Worshipping Together: How to Include "Animal People" in the Life of the Church

By Sarah Withrow King

My friend and colleague J. Nicole Morgan recently wrote an article on how a church can be more accessible and welcoming to people of various sizes. Since imitation is the sincerest form of flattery, I don’t feel too terrible about reading it and thinking, “Hmmm, I should write something like that about animals and church!”

So here we go.

I was Christian long before I was vegan and, except for a few spurts here and there during college, have been an active member of a church congregation wherever I’ve lived since, well, birth.

That time my kid ran up on stage and picked his nose a little during a live-streamed worship. <3 <3

That time my kid ran up on stage and picked his nose a little during a live-streamed worship. <3 <3

Unfortunately, many Christians who care deeply about animals, adopt plant-based diets, or become vegetarian or vegan are ostracized from their church community, either subtly or overtly. I cannot tell you the number of people I’ve spoken to in person and online who slowly drifted away from the life of the faith after becoming concerned with the way the world treats animals today. My own full participation in church congregations has been difficult at times, so I understand why some men and women choose to check out. A few examples of things that have been frustrating:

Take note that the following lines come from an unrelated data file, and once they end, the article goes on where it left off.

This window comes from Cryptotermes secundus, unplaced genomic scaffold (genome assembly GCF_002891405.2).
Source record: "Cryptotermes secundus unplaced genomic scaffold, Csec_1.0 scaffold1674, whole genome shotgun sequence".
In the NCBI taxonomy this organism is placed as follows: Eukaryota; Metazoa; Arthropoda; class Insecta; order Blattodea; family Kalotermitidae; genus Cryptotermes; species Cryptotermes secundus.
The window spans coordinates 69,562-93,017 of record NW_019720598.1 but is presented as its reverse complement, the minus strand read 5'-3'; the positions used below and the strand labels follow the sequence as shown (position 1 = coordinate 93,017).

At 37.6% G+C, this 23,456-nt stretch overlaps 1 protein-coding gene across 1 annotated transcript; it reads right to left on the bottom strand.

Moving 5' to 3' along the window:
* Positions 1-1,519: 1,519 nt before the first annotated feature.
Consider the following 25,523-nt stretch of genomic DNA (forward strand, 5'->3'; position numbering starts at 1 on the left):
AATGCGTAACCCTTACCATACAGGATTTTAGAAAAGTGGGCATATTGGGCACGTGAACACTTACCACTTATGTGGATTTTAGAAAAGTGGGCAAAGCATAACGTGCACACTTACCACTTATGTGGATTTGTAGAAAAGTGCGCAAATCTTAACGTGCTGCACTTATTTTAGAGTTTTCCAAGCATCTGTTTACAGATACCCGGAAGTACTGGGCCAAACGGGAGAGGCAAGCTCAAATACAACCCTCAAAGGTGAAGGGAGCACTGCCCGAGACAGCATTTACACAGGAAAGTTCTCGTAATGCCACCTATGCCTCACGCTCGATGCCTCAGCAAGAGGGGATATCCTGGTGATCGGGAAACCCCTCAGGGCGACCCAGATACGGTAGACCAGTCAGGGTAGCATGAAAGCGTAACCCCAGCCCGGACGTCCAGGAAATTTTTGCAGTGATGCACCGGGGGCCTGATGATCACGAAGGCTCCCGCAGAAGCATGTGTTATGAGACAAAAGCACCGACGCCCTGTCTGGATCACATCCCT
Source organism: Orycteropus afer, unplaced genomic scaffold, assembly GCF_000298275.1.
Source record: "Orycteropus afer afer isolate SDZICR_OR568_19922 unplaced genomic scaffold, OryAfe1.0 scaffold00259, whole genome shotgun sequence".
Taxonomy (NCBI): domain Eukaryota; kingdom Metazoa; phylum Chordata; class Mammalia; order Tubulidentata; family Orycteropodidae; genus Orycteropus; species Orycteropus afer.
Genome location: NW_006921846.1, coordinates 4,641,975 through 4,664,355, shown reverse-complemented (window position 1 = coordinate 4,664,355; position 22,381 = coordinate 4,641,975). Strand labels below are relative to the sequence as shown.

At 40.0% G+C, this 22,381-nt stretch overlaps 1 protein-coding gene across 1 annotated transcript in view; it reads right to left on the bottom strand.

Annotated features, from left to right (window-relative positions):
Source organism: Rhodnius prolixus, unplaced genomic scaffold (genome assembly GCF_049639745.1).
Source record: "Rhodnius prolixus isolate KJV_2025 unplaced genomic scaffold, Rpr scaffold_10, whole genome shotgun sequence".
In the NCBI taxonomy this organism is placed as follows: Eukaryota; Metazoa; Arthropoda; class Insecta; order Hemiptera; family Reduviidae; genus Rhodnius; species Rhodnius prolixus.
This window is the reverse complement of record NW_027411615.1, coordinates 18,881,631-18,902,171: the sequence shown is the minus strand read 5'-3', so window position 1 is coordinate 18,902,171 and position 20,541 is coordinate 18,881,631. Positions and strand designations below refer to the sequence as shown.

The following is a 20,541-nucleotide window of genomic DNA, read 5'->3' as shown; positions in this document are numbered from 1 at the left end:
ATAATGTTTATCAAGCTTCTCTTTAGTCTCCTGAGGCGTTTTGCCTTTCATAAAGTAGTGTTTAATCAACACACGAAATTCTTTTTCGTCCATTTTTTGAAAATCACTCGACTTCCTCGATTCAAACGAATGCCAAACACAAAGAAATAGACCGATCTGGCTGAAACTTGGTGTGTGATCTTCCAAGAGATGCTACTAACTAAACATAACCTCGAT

• Sitting through an extended sermon illustration about the pastor’s participation in the slaughter of a goat.
  • Showing up to fellowship dinners at which there were no substantial meat- and dairy-free options (fruit is great, but it’s not dinner).
  • Spotting glue traps in the church foyer.
  • Watching an announcement slideshow that included an image for stakeholder meetings that used a photo of flesh on a fork (steak-holder, get it? ha).
  • Attending fellowship gatherings that are pig-pickins.

The church has a long history of animal protection, and today’s Christian leaders and lay people speak up again and again about the moral imperative of caring for animals as fellow creatures of God. But many other church people consider “animal rights” to be an entirely secular cause; and when “animal people” show up to church, they and their ethical concerns are dismissed as unimportant, overly emotional, tragically misguided, or even satanic.

Here are a few things pastors and parishioners can do to ensure that people who live with, work with, and/or do not eat animals feel welcome in your congregation and community:

In the Life of the Body

  • If food is being cooked and provided, be sure there are plant-based options available. Keep soy- or coconut-milk creamer in supply for coffee hour, offer a veggie burger or veggie dogs at summer cookouts, and cook a pot of meat-free sauce for the spaghetti fundraiser. Then, be sure the church’s bulletin, newsletter, and website includes the availability of veggie options. Vegans are used to doing a lot of internet research - so show them that they’ll feel welcome with you.